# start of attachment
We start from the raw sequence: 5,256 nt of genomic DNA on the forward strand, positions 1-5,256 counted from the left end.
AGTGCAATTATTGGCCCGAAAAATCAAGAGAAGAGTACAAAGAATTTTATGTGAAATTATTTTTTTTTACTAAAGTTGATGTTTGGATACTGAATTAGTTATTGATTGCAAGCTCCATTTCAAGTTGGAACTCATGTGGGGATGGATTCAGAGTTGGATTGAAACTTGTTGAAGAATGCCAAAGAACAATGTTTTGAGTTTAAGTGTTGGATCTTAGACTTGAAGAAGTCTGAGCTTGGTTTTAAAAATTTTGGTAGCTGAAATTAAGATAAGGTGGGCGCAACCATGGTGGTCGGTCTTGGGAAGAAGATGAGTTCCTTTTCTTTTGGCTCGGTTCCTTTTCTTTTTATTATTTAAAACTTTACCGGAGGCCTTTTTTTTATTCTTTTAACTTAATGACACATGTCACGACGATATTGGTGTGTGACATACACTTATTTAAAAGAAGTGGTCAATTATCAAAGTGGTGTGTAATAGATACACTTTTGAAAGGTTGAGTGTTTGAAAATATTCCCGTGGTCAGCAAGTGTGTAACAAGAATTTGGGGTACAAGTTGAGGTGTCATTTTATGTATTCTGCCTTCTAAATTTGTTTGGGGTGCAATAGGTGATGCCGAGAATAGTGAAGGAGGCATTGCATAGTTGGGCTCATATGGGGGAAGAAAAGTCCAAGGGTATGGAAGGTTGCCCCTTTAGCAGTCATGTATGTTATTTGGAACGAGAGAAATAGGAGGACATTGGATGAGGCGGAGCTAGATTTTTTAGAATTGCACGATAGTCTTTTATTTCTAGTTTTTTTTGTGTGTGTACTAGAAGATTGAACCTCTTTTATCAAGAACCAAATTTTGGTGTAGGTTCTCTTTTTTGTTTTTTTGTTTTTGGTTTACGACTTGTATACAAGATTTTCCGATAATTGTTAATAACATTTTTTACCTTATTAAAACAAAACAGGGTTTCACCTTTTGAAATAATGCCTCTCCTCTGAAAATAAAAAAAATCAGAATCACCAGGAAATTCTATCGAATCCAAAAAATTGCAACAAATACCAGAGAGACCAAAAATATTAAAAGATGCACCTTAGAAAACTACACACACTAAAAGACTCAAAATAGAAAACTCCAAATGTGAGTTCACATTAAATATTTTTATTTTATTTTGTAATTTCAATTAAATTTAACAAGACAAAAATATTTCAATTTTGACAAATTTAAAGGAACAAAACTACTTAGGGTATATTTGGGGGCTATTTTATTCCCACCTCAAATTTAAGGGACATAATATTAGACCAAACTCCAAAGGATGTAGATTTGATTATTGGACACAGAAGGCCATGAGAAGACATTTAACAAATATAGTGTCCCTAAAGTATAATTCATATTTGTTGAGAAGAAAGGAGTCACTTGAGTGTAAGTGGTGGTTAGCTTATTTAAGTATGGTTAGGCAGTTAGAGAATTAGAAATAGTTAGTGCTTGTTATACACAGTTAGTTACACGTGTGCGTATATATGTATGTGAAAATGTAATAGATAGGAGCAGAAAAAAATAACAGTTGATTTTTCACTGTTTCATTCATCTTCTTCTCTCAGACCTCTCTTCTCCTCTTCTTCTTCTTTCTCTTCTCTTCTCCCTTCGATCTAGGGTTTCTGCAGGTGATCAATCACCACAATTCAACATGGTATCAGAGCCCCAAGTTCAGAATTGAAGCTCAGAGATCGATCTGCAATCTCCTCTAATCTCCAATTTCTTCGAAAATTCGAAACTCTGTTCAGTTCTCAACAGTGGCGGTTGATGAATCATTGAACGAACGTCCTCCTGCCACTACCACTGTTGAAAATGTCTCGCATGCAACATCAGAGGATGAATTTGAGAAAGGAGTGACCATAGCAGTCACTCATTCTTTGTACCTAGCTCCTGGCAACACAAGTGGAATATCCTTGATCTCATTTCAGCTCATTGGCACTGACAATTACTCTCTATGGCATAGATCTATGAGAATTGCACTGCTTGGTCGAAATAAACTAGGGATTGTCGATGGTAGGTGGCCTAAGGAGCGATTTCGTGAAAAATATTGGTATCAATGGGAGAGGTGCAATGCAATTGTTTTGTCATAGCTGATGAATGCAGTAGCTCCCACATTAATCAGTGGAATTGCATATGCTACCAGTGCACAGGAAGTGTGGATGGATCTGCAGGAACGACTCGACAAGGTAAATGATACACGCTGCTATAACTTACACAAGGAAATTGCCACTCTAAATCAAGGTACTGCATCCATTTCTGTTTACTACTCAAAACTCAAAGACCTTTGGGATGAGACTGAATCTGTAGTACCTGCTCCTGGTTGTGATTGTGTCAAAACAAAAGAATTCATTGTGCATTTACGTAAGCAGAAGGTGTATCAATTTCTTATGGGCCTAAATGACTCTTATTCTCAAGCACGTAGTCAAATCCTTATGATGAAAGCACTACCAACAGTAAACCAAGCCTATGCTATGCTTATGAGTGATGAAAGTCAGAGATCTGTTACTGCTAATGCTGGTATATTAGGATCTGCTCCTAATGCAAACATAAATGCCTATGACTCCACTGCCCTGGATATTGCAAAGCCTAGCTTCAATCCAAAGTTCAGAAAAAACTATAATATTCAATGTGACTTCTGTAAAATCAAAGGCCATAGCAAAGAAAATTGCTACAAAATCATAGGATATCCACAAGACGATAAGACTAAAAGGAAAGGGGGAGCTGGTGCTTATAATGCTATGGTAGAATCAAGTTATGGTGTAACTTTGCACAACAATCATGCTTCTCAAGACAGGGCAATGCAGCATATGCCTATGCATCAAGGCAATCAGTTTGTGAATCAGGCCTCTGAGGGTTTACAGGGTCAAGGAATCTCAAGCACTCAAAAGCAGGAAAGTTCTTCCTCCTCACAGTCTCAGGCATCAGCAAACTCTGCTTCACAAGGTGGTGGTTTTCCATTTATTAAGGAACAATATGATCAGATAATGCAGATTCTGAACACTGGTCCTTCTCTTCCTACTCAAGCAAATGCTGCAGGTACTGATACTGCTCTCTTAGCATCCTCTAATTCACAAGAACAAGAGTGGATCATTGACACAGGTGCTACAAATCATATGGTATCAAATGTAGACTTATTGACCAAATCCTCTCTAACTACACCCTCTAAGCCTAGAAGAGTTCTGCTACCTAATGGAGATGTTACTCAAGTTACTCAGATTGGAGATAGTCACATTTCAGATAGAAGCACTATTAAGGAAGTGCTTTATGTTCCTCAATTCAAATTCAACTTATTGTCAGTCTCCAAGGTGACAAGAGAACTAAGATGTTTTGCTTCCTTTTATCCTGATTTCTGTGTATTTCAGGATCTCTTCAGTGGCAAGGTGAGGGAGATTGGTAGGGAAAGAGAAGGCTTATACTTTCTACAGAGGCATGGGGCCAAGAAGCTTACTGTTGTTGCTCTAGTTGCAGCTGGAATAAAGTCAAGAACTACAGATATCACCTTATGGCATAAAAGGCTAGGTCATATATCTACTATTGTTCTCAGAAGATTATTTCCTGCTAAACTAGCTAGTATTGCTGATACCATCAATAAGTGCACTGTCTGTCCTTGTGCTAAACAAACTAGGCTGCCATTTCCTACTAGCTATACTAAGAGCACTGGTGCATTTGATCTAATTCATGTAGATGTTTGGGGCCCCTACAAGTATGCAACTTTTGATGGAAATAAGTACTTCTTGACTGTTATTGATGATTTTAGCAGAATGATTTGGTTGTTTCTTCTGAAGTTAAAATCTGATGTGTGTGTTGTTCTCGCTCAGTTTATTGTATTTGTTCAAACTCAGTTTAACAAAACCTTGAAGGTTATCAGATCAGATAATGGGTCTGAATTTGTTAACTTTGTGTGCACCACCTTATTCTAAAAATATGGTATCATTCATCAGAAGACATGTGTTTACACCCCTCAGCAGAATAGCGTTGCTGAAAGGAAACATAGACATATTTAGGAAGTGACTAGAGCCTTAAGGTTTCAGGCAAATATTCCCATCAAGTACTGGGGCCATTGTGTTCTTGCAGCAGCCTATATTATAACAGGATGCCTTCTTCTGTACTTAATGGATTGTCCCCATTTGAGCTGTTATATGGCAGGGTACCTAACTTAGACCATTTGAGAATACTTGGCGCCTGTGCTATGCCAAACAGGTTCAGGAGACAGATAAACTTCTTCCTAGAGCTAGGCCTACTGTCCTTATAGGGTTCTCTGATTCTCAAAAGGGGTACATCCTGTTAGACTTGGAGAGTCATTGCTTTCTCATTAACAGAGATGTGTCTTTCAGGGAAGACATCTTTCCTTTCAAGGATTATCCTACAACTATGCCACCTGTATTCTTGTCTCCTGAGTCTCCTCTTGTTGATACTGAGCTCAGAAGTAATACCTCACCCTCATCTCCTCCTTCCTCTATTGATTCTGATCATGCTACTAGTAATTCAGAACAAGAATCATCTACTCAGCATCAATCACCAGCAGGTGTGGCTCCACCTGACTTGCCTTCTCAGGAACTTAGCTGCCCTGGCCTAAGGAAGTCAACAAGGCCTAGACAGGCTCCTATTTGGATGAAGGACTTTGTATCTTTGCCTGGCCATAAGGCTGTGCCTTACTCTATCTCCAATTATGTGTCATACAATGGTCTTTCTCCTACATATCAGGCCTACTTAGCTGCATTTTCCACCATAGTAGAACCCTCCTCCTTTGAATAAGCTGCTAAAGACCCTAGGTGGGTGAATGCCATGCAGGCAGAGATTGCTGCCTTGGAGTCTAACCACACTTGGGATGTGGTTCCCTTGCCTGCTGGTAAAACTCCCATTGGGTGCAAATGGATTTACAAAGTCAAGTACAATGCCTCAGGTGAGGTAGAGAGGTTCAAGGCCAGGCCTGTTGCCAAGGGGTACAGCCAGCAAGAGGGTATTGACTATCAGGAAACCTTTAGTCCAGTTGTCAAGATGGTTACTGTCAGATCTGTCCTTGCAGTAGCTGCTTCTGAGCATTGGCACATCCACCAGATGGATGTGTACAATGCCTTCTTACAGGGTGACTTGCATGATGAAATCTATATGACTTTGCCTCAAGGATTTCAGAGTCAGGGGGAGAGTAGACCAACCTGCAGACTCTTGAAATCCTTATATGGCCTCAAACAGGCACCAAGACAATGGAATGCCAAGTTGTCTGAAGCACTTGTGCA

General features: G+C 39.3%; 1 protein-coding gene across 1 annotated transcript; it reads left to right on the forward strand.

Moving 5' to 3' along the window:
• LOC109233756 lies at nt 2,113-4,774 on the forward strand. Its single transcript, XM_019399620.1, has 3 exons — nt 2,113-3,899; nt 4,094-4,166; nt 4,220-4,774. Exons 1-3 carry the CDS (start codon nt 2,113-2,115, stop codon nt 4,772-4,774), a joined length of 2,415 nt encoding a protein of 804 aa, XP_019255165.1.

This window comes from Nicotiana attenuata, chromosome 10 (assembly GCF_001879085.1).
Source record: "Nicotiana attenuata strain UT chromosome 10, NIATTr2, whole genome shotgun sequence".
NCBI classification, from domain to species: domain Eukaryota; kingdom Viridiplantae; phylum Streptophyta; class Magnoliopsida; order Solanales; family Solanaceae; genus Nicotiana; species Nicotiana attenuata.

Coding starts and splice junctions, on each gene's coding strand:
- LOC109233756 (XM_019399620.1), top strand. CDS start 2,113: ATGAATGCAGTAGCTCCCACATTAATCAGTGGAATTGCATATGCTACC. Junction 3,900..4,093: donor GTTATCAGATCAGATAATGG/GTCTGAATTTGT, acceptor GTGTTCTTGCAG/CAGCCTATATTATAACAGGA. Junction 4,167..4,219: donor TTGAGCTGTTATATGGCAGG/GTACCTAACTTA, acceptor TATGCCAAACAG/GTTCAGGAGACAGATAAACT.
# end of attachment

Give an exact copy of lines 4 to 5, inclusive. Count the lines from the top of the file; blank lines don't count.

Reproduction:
Moving 5' to 3' along the window:
• LOC109233756 lies at nt 2,113-4,774 on the forward strand. Its single transcript, XM_019399620.1, has 3 exons — nt 2,113-3,899; nt 4,094-4,166; nt 4,220-4,774. Exons 1-3 carry the CDS (start codon nt 2,113-2,115, stop codon nt 4,772-4,774), a joined length of 2,415 nt encoding a protein of 804 aa, XP_019255165.1.